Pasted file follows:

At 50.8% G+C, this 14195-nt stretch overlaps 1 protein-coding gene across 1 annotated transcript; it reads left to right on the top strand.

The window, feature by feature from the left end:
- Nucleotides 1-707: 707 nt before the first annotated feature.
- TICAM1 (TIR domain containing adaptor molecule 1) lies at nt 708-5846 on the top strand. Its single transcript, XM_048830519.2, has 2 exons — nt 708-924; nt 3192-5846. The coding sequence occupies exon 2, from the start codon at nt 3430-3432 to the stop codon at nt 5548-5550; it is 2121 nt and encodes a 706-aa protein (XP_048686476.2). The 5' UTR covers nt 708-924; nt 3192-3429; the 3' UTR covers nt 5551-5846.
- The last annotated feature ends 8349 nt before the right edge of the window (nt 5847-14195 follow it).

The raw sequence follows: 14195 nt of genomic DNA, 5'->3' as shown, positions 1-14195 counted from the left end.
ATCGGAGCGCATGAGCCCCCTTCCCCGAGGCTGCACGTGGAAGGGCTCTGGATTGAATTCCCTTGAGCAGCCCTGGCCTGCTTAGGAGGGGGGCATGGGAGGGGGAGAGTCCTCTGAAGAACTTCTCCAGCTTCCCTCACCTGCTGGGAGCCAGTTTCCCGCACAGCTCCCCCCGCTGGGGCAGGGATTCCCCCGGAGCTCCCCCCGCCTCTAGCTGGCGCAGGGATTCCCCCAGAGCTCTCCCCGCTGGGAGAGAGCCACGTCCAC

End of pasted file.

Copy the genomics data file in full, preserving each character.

At 50.8% G+C, this 14195-nt stretch overlaps 1 protein-coding gene across 1 annotated transcript; it reads left to right on the top strand.

The window, feature by feature from the left end:
- Nucleotides 1-707: 707 nt before the first annotated feature.
- TICAM1 (TIR domain containing adaptor molecule 1) lies at nt 708-5846 on the top strand. Its single transcript, XM_048830519.2, has 2 exons — nt 708-924; nt 3192-5846. The coding sequence occupies exon 2, from the start codon at nt 3430-3432 to the stop codon at nt 5548-5550; it is 2121 nt and encodes a 706-aa protein (XP_048686476.2). The 5' UTR covers nt 708-924; nt 3192-3429; the 3' UTR covers nt 5551-5846.
- The last annotated feature ends 8349 nt before the right edge of the window (nt 5847-14195 follow it).

The raw sequence follows: 14195 nt of genomic DNA, 5'->3' as shown, positions 1-14195 counted from the left end.
ATCGGAGCGCATGAGCCCCCTTCCCCGAGGCTGCACGTGGAAGGGCTCTGGATTGAATTCCCTTGAGCAGCCCTGGCCTGCTTAGGAGGGGGGCATGGGAGGGGGAGAGTCCTCTGAAGAACTTCTCCAGCTTCCCTCACCTGCTGGGAGCCAGTTTCCCGCACAGCTCCCCCCGCTGGGGCAGGGATTCCCCCGGAGCTCCCCCCGCCTCTAGCTGGCGCAGGGATTCCCCCAGAGCTCTCCCCGCTGGGAGAGAGCCACGTCCAC